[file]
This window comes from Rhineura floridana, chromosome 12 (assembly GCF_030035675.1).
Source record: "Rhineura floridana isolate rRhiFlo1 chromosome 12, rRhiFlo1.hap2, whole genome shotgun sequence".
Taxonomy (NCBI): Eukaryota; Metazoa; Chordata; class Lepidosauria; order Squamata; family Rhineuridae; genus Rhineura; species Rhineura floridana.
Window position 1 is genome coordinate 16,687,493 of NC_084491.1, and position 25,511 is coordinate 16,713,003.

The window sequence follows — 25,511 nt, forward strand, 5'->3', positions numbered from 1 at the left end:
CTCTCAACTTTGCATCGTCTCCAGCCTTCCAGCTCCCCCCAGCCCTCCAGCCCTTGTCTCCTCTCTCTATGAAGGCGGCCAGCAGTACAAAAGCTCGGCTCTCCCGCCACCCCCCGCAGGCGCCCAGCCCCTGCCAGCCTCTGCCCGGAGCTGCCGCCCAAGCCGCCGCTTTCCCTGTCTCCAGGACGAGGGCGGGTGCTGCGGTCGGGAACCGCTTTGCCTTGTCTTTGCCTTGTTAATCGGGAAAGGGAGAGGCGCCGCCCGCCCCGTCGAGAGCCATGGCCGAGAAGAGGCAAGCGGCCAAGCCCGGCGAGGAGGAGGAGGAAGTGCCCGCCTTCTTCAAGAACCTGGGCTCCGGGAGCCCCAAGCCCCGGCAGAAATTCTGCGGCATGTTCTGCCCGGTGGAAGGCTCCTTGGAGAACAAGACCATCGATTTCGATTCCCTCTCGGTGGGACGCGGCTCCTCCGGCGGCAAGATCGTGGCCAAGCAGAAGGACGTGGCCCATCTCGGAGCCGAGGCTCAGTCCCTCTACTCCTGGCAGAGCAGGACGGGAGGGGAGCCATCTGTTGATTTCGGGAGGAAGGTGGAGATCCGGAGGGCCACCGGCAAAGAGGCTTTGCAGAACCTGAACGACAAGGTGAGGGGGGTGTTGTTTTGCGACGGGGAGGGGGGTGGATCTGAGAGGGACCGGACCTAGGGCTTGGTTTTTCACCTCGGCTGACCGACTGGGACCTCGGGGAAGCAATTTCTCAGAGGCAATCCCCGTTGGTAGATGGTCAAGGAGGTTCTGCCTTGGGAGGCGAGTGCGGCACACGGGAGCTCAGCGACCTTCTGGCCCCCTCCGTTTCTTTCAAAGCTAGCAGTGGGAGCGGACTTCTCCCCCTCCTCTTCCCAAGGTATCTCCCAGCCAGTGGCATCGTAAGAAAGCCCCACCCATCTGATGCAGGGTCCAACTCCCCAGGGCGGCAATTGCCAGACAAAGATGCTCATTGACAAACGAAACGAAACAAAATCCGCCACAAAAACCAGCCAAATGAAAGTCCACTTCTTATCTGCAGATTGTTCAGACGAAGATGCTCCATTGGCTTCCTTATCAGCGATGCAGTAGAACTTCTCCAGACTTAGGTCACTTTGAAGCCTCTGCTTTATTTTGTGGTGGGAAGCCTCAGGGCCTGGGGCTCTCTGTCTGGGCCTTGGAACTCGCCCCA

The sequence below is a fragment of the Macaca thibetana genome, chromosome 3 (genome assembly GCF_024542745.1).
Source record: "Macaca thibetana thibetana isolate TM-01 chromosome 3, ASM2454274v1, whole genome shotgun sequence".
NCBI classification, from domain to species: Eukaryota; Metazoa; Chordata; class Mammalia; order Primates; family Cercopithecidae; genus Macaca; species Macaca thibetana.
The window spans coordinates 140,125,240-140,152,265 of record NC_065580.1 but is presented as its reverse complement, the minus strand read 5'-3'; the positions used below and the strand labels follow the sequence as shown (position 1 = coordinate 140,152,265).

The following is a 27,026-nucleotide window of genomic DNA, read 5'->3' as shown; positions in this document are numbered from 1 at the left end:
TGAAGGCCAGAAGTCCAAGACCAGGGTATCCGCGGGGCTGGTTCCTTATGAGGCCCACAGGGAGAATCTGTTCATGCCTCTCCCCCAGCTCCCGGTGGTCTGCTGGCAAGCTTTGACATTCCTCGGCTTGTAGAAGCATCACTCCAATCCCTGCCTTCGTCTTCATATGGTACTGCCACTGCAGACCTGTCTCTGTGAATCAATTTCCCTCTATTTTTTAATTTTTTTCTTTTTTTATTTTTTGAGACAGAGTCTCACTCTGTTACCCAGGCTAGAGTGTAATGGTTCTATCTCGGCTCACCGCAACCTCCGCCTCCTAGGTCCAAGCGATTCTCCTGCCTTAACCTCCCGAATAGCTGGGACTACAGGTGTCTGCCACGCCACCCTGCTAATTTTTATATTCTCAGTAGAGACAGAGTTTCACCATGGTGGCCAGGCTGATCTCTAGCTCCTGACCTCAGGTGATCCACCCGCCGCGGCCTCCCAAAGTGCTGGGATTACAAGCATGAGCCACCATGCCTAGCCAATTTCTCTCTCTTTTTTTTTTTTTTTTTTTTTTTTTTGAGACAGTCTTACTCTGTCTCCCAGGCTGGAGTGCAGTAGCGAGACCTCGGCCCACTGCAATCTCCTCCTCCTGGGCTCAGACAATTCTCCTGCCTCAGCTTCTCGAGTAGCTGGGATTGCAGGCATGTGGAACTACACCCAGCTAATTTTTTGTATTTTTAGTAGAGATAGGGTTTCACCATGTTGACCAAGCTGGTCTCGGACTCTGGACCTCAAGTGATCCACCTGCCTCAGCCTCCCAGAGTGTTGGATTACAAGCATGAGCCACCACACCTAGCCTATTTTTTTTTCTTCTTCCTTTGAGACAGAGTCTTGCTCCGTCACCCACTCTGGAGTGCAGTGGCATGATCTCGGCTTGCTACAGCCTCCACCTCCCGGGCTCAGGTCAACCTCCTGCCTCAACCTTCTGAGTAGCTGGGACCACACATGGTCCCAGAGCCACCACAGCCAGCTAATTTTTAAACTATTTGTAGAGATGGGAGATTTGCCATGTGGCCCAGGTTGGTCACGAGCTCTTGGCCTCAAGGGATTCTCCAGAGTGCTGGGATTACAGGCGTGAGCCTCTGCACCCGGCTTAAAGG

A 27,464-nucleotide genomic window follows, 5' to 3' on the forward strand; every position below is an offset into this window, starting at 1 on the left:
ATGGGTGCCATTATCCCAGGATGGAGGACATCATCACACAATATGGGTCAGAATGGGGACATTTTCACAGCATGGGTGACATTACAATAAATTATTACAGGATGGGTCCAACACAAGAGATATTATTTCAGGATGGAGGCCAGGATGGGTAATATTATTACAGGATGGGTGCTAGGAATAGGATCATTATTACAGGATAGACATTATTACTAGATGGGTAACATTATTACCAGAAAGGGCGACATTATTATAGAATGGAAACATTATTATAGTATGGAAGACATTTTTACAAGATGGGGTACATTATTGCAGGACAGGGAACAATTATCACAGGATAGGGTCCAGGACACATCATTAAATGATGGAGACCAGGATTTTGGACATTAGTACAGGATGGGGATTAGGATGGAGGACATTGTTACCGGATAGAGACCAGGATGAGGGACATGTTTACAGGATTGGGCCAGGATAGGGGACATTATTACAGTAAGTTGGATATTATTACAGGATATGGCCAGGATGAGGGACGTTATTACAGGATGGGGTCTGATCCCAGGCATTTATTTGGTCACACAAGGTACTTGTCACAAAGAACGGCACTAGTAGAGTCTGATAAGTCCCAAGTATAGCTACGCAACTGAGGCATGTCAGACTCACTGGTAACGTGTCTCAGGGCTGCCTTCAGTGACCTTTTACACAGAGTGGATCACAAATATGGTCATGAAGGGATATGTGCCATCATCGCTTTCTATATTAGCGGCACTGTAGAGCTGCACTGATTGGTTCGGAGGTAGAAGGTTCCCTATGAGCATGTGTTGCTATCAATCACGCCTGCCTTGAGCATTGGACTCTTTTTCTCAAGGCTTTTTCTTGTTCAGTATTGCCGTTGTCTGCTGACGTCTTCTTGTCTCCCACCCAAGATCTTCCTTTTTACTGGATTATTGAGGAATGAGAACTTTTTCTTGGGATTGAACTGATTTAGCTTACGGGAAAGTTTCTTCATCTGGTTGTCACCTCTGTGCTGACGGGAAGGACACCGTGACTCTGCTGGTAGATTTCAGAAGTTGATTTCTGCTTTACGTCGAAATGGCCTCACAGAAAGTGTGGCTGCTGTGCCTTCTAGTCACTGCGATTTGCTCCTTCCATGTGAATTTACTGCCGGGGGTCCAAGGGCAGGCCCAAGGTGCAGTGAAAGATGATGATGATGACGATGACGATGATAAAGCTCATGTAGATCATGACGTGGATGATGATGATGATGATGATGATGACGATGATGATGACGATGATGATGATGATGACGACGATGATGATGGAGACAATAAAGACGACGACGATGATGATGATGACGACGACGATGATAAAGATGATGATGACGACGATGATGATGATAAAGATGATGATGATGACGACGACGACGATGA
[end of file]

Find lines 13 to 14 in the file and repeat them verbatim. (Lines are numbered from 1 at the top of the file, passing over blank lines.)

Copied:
A 27,464-nucleotide genomic window follows, 5' to 3' on the forward strand; every position below is an offset into this window, starting at 1 on the left:
ATGGGTGCCATTATCCCAGGATGGAGGACATCATCACACAATATGGGTCAGAATGGGGACATTTTCACAGCATGGGTGACATTACAATAAATTATTACAGGATGGGTCCAACACAAGAGATATTATTTCAGGATGGAGGCCAGGATGGGTAATATTATTACAGGATGGGTGCTAGGAATAGGATCATTATTACAGGATAGACATTATTACTAGATGGGTAACATTATTACCAGAAAGGGCGACATTATTATAGAATGGAAACATTATTATAGTATGGAAGACATTTTTACAAGATGGGGTACATTATTGCAGGACAGGGAACAATTATCACAGGATAGGGTCCAGGACACATCATTAAATGATGGAGACCAGGATTTTGGACATTAGTACAGGATGGGGATTAGGATGGAGGACATTGTTACCGGATAGAGACCAGGATGAGGGACATGTTTACAGGATTGGGCCAGGATAGGGGACATTATTACAGTAAGTTGGATATTATTACAGGATATGGCCAGGATGAGGGACGTTATTACAGGATGGGGTCTGATCCCAGGCATTTATTTGGTCACACAAGGTACTTGTCACAAAGAACGGCACTAGTAGAGTCTGATAAGTCCCAAGTATAGCTACGCAACTGAGGCATGTCAGACTCACTGGTAACGTGTCTCAGGGCTGCCTTCAGTGACCTTTTACACAGAGTGGATCACAAATATGGTCATGAAGGGATATGTGCCATCATCGCTTTCTATATTAGCGGCACTGTAGAGCTGCACTGATTGGTTCGGAGGTAGAAGGTTCCCTATGAGCATGTGTTGCTATCAATCACGCCTGCCTTGAGCATTGGACTCTTTTTCTCAAGGCTTTTTCTTGTTCAGTATTGCCGTTGTCTGCTGACGTCTTCTTGTCTCCCACCCAAGATCTTCCTTTTTACTGGATTATTGAGGAATGAGAACTTTTTCTTGGGATTGAACTGATTTAGCTTACGGGAAAGTTTCTTCATCTGGTTGTCACCTCTGTGCTGACGGGAAGGACACCGTGACTCTGCTGGTAGATTTCAGAAGTTGATTTCTGCTTTACGTCGAAATGGCCTCACAGAAAGTGTGGCTGCTGTGCCTTCTAGTCACTGCGATTTGCTCCTTCCATGTGAATTTACTGCCGGGGGTCCAAGGGCAGGCCCAAGGTGCAGTGAAAGATGATGATGATGACGATGACGATGATAAAGCTCATGTAGATCATGACGTGGATGATGATGATGATGATGATGATGACGATGATGATGACGATGATGATGATGATGACGACGATGATGATGGAGACAATAAAGACGACGACGATGATGATGATGACGACGACGATGATAAAGATGATGATGACGACGATGATGATGATAAAGATGATGATGATGACGACGACGACGATGA